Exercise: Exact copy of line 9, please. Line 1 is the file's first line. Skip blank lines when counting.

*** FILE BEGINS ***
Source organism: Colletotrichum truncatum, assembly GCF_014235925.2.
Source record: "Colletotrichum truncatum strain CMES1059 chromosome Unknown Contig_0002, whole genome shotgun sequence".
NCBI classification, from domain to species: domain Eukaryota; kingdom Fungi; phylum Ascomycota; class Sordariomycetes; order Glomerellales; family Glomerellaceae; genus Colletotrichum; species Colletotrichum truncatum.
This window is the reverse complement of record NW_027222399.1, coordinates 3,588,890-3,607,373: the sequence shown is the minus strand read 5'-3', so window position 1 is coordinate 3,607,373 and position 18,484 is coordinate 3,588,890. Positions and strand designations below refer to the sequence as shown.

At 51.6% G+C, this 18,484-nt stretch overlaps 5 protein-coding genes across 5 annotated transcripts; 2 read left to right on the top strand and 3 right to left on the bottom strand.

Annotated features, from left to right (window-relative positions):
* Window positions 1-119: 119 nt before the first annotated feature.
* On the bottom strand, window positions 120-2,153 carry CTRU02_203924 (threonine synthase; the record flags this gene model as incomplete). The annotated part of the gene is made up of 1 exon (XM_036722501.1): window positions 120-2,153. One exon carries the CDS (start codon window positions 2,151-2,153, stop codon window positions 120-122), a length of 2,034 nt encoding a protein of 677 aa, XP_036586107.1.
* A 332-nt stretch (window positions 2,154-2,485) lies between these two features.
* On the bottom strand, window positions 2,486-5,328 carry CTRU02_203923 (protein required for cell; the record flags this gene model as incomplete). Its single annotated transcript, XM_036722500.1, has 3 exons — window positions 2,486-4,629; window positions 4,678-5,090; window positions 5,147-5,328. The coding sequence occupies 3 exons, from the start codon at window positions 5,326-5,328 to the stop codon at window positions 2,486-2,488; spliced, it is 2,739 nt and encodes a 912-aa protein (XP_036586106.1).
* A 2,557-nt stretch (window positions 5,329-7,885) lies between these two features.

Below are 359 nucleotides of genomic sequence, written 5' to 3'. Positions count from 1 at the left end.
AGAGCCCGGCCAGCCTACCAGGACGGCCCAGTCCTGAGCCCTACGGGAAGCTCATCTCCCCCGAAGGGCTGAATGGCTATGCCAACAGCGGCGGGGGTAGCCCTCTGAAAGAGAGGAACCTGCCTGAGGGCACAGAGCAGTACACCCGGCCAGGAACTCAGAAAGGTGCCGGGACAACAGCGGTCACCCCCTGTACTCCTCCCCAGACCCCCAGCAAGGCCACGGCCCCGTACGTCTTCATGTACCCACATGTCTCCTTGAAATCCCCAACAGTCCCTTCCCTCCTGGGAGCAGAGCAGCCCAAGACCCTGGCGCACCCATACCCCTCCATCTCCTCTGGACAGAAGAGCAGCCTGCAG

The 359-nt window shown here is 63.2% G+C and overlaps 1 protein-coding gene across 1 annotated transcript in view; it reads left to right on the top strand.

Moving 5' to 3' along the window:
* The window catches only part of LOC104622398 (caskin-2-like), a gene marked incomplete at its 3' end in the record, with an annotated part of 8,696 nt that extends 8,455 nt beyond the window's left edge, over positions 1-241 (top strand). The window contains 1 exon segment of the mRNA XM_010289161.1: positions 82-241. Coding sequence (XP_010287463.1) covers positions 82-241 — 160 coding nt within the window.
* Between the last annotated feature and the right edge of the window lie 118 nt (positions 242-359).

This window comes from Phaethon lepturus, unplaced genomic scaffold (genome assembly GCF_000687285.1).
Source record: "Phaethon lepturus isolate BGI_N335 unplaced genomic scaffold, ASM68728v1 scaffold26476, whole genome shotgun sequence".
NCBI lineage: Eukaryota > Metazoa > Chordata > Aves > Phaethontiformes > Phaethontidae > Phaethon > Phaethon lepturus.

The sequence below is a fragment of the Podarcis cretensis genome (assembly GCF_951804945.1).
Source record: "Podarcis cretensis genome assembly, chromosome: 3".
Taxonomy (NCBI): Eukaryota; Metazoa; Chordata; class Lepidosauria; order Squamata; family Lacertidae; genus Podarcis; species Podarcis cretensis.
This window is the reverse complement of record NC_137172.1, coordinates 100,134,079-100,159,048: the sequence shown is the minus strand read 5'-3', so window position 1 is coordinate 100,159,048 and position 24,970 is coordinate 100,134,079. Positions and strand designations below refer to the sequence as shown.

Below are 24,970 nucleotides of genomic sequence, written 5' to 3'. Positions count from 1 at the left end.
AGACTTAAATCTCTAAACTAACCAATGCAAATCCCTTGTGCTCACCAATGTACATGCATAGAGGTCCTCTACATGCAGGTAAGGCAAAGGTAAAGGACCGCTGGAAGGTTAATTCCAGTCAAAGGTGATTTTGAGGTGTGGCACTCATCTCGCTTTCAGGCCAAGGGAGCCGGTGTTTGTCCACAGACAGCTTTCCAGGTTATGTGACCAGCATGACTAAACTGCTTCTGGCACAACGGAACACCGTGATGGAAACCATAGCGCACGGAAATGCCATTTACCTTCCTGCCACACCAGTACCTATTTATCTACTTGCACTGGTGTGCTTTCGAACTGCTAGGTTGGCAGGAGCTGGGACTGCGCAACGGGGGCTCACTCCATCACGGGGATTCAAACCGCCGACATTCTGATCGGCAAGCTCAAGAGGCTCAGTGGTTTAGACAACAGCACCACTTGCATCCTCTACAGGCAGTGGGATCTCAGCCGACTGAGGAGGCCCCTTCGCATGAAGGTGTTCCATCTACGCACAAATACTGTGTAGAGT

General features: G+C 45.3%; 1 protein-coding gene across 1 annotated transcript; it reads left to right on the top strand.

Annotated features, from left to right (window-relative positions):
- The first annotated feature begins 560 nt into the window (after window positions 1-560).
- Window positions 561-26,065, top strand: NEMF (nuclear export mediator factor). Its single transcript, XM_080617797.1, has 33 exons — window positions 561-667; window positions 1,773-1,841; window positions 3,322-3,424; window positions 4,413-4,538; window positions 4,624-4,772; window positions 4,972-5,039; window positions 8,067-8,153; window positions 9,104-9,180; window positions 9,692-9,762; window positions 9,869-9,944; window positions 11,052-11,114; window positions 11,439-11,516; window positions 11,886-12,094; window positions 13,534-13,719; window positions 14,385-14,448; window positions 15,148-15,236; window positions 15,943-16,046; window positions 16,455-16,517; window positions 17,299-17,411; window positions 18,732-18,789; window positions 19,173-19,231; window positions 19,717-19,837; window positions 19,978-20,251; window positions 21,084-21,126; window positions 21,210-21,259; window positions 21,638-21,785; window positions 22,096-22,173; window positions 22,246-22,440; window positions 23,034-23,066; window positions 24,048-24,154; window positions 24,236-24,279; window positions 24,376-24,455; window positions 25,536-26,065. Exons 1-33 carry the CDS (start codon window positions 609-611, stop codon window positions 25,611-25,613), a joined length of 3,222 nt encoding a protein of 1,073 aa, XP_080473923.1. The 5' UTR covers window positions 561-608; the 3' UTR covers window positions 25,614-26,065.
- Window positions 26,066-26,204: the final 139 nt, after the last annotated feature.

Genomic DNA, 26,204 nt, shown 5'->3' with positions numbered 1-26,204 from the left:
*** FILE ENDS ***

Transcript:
* A 332-nt stretch (window positions 2,154-2,485) lies between these two features.